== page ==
Verizon's third-quarter net income jumped 40 percent to beat Wall Street expectations as it continued to add more wireless devices to its network.
Verizon’s third-quarter net income jumped 40 percent to beat Wall Street expectations as it continued to add more wireless devices to its network.
The country’s largest cellphone carrier earned $2.23 billion, or 78 cents per share, up from $1.59 billion, or 56 cents per share, in the same quarter of 2012. Excluding one-time items, the company posted an adjusted profit of 77 cents per share for the recent quarter.
Revenue rose 4 percent to $30.28 billion from $29.01 billion.
Analysts polled by FactSet expected a profit of 74 cents per share on $30.15 billion in revenue.
Most Read Business Stories
- FAA safety engineer goes public to slam the agency's oversight of Boeing's 737 MAX
- MacKenzie Scott marries Seattle teacher after Bezos divorce
- 55,000 in Washington state may have to pay back thousands in jobless benefits
- Microsoft’s $10 billion Pentagon deal at risk amid Amazon fight
- 1 house, 45 offers: Homebuyers in Western Washington hard-pressed as supply remains scarce
The New York company added 1.1 million net retail wireless connections during the quarter. Of that total, 927,000 were connections that involved monthly service contracts.
As of Sept. 30, the company had 101.2 million retail wireless connections, representing a 6 percent increase over the same day a year ago.
Revenue at the wireless division rose 7 percent to $20.4 billion. That growth included an 8 percent increase in service revenue to $17.5 billion, which Verizon said stemmed from the increase in the number of wireless devices coupled with higher data usage and the continued shift toward smartphones.
Francis Shammo, Verizon’s executive vice president and CFO, said during a conference call with investors that the company did run into supply problems with Apple’s new iPhones, which went on sale during the quarter. As a result, some sales that would have occurred during September were pushed into October, he said.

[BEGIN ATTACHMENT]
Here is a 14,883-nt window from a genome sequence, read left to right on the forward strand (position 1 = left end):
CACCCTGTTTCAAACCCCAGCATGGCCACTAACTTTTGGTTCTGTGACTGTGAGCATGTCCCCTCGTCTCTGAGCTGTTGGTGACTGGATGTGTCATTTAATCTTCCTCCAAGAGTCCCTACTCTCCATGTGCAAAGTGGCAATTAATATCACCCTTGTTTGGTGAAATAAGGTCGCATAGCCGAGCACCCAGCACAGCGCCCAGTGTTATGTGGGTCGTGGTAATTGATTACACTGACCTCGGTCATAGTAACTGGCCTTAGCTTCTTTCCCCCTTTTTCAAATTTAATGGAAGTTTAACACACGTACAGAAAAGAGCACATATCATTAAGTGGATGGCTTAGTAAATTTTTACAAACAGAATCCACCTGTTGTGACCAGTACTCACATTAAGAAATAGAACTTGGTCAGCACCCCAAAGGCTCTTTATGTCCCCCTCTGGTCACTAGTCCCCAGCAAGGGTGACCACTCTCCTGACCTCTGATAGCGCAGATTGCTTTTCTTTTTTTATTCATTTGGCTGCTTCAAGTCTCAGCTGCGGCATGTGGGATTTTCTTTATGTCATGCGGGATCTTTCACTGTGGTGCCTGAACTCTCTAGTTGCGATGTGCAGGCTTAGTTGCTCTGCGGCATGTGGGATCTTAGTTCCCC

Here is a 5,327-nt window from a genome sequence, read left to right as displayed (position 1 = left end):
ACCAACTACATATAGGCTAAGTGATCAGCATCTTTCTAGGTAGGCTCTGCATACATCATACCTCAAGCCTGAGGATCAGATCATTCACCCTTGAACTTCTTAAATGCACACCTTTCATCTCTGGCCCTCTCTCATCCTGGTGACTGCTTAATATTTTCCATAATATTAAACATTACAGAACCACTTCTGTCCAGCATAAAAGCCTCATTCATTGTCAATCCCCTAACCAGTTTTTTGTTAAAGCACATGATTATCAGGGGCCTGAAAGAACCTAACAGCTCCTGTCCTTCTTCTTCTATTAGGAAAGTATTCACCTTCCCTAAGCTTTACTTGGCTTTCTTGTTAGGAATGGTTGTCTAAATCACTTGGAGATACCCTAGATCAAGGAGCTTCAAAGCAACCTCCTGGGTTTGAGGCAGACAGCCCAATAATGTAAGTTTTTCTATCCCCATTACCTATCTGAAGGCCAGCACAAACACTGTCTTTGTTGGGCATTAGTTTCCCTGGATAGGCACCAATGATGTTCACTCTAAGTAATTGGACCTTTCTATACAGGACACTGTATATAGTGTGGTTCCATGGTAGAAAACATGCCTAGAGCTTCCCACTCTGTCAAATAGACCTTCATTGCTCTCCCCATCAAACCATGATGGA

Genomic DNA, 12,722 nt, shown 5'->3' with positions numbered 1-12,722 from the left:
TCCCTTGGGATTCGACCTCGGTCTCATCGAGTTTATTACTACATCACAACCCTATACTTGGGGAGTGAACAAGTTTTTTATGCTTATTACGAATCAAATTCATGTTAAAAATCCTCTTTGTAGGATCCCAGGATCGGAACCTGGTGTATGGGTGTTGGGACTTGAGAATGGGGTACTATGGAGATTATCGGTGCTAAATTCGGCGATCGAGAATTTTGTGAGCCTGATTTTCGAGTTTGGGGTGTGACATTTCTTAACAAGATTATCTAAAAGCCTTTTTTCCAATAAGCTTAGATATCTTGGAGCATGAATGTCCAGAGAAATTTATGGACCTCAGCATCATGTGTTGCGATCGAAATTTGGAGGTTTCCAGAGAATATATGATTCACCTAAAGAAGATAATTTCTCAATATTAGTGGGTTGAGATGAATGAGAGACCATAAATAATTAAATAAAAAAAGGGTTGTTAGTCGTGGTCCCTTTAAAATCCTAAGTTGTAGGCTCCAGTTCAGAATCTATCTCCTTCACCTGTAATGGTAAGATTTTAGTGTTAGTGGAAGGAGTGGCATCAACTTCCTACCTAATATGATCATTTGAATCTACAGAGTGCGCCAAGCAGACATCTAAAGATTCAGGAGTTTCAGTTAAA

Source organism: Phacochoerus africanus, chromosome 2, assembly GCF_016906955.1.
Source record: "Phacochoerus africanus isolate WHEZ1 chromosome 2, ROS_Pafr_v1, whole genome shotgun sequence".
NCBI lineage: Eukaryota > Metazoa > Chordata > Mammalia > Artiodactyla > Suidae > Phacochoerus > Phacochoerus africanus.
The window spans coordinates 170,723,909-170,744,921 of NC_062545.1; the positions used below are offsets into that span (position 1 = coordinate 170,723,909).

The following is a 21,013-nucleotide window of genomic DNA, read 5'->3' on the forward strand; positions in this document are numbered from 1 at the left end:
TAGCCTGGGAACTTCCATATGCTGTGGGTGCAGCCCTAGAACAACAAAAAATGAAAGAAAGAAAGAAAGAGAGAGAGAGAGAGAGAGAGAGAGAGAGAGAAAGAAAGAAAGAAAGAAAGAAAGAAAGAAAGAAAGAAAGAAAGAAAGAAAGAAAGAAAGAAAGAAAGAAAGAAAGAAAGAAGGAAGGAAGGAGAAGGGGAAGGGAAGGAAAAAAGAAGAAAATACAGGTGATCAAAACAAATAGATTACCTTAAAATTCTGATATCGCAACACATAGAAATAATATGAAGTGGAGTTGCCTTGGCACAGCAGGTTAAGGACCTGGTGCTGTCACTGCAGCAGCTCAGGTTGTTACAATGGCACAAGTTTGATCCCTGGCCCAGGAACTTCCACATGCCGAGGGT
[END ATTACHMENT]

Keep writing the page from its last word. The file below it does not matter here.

Shammo also said that Verizon’s new Edge program, which launched in late August and allows customers to pay for phone on an installment basis, didn’t really pick up speed until September, so it didn’t have a significant effect on the company’s third-quarter bottom line.
The company also saw growth at its wireline business, which provides landlines along with the company’s FIOS internet and TV services. Consumer revenue at the division rose 4 percent to $3.7 billion, mainly as a result of higher demand for FIOS.
Verizon announced last month that it would spend $130 billion to buy the 45 percent stake in its wireless division that was owned by Vodafone Group PLC. Once that deal closes, it will no longer have to share its wireless revenue with the British cellphone company.
The deal is expected to close during the first quarter of 2014.
Shares of Verizon Communications Inc. rose $1.45, or 3 percent to $48.70 in morning trading.